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From the video above you can see that the difference in game play from having PhysX at Low and Medium is pretty substantial - there are particles that come up from the ground when you shoot it, fluids that come out of exploding barrels, etc.  The changes in moving from Medium to High are quite a bit more subtle and include additional fluid interactions and more particles in general. 

Initially, NVIDIA told us that the PhysX settings were utilizing the CPU when a non-NVIDIA graphics card was installed, but as we looked at our results (on the next page) that doesn't actually appear to be the case. 

Testing Setup and Configuration

For our quick testing today we were just going to run one AMD card and one NVIDIA card.  In this case we used the Radeon HD 7970 GHz Edition 3GB card and the NVIDIA GeForce GTX 680 2GB - the top single GPU options from each vendor.  Driver versions were 12.8 and 306.23 respectively. 

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Using FRAPS we recorded 80 seconds (almost all) of the benchmark map to get our average, minimum and maximum frame rates as well as our frame rates over time.  Because we expected PhysX to use some additional CPU horsepower on the AMD card than the NVIDIA card, we used the Windows Performance Monitor to record total CPU utilization during the benchmark as well.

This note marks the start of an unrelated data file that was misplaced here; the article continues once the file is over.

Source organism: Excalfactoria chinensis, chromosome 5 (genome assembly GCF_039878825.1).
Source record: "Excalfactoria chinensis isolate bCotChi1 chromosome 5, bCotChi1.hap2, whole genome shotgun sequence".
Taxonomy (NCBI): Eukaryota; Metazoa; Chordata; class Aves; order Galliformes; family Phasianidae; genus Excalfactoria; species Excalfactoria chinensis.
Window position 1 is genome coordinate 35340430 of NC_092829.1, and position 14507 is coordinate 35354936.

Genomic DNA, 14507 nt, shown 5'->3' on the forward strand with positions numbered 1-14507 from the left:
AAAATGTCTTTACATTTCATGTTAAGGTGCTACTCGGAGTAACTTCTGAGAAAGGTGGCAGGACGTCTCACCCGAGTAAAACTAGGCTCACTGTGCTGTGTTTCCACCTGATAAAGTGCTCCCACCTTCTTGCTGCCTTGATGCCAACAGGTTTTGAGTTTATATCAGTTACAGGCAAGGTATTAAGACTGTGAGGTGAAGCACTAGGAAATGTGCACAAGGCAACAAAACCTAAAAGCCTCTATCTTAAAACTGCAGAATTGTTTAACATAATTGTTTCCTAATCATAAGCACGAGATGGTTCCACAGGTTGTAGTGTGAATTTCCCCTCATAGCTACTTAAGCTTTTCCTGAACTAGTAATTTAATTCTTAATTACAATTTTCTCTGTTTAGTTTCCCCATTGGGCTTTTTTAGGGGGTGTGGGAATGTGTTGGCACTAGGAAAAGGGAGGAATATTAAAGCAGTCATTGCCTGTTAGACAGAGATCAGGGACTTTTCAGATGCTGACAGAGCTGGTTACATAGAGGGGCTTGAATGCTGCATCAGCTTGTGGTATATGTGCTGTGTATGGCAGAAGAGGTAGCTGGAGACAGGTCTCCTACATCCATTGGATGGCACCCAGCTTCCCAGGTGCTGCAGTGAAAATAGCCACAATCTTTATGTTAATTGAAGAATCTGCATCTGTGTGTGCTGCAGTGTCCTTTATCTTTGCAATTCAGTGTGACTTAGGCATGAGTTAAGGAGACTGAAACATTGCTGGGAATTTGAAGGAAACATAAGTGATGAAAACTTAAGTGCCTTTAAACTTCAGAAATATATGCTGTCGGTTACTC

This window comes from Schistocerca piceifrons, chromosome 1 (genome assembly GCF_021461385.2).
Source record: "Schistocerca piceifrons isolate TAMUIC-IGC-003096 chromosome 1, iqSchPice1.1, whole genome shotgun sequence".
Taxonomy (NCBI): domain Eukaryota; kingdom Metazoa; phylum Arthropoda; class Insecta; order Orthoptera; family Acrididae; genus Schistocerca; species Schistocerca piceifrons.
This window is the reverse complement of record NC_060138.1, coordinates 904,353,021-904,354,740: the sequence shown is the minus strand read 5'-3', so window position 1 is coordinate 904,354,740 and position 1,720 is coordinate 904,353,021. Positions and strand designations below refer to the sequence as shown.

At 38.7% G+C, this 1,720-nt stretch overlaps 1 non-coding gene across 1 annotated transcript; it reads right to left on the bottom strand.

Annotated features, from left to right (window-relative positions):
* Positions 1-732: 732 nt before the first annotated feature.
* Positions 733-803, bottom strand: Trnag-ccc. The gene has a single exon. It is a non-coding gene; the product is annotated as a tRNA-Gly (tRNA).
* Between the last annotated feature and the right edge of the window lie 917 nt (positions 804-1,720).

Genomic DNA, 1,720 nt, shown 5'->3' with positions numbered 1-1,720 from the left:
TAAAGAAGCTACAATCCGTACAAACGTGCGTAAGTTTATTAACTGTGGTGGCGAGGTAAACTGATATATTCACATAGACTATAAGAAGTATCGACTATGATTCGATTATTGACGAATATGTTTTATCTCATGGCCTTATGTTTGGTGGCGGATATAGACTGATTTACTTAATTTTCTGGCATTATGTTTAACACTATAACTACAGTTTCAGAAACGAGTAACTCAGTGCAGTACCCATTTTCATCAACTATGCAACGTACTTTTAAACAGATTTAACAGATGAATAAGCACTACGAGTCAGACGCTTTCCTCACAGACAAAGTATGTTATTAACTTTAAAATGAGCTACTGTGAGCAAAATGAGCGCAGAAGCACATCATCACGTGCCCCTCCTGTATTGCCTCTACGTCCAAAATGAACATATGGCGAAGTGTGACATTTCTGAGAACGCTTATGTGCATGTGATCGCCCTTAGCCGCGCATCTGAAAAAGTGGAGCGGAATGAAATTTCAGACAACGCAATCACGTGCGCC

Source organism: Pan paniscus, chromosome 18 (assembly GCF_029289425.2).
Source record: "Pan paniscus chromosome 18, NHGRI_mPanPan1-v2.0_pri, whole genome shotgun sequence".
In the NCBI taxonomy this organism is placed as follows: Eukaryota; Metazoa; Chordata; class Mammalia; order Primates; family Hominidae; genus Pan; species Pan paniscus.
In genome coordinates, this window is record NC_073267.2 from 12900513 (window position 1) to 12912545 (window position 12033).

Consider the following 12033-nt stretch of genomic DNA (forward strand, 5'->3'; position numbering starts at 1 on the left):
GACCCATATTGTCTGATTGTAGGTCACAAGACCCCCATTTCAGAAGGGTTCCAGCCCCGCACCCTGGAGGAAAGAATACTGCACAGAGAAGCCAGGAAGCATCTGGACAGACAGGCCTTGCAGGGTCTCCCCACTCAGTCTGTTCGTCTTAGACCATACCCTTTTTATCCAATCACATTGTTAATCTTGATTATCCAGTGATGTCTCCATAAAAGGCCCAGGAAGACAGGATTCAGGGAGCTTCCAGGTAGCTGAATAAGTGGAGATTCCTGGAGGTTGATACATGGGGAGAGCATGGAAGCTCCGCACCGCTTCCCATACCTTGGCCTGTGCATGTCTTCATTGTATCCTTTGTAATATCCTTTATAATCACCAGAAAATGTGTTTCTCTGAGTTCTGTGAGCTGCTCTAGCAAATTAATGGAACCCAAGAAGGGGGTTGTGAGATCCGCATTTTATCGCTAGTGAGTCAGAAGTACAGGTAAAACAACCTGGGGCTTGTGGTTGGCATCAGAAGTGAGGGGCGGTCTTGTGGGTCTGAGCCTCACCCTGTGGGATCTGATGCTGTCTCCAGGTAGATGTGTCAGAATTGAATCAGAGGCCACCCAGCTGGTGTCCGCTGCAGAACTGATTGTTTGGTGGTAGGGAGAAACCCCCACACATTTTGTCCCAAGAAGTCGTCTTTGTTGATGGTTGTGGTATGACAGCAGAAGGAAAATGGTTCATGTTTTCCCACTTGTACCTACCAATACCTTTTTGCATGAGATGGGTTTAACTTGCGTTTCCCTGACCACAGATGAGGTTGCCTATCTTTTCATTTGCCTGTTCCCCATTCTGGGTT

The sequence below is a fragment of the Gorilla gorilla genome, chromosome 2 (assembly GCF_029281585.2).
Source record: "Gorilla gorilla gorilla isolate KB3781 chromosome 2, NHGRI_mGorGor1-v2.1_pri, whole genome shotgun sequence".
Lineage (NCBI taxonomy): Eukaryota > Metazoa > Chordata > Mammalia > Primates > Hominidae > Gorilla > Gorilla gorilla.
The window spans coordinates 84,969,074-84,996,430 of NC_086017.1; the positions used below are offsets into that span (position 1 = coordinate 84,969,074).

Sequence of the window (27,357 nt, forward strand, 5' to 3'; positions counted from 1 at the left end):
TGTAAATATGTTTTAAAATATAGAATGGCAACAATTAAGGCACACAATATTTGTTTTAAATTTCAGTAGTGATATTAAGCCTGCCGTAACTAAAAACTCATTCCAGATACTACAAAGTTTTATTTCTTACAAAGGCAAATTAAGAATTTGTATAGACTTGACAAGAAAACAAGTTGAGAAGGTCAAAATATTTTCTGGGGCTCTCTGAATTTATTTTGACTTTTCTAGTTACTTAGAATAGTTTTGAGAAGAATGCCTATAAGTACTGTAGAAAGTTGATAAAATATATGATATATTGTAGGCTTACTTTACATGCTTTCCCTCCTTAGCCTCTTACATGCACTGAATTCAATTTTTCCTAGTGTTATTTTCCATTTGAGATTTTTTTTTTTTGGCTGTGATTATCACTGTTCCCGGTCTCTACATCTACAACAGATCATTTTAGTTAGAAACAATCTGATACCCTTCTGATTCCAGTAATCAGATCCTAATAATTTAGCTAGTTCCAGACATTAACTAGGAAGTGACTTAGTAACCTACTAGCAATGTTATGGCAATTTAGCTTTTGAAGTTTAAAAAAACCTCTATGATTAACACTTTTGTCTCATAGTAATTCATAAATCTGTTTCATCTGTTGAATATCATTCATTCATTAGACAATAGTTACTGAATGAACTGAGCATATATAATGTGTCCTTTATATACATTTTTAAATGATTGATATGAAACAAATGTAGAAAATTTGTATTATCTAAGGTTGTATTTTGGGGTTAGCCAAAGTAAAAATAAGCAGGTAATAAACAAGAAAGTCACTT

We ran Borderlands 2 at 1920x1080, maximum image quality settings with only the PhysX configuration changing from Low, Medium and to High.

October 1, 2012 | 02:42 PM - Posted by JC (not verified)

Does nvidia still support using an old graphics card (ie. a 9800GT) in a secondary slot as a PhysX accelerator? I wonder if that would help the AMD case?

October 1, 2012 | 04:32 PM - Posted by Yuri (not verified)

you can do that. See this page for more details:
http://physxinfo.com/wiki/Hybrid_PhysX

October 1, 2012 | 05:10 PM - Posted by JC (not verified)

I guess nvidia never really "supports" this as a driver hack is required, but it would be interesting to see the benefit of the added GPU physics processing.

October 1, 2012 | 10:25 PM - Posted by Arb (not verified)

in the nvidia control panel you can tell it what card to use for physx.

October 9, 2012 | 12:41 AM - Posted by Corazon (not verified)

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March 1, 2013 | 03:25 AM - Posted by Srivathsa (not verified)

Yes, if your motherboard got two PCI Express x 16 slots then you can use the second card dedicated for PhysX.

Yet again, if you already got a very powerful NVIDIA card (above 300 CUDA cores), then we dont need a dedicated PhysX card. Because for PhysX a card with 16 CUDA cores is needed.

October 1, 2012 | 05:51 PM - Posted by Anonymous (not verified)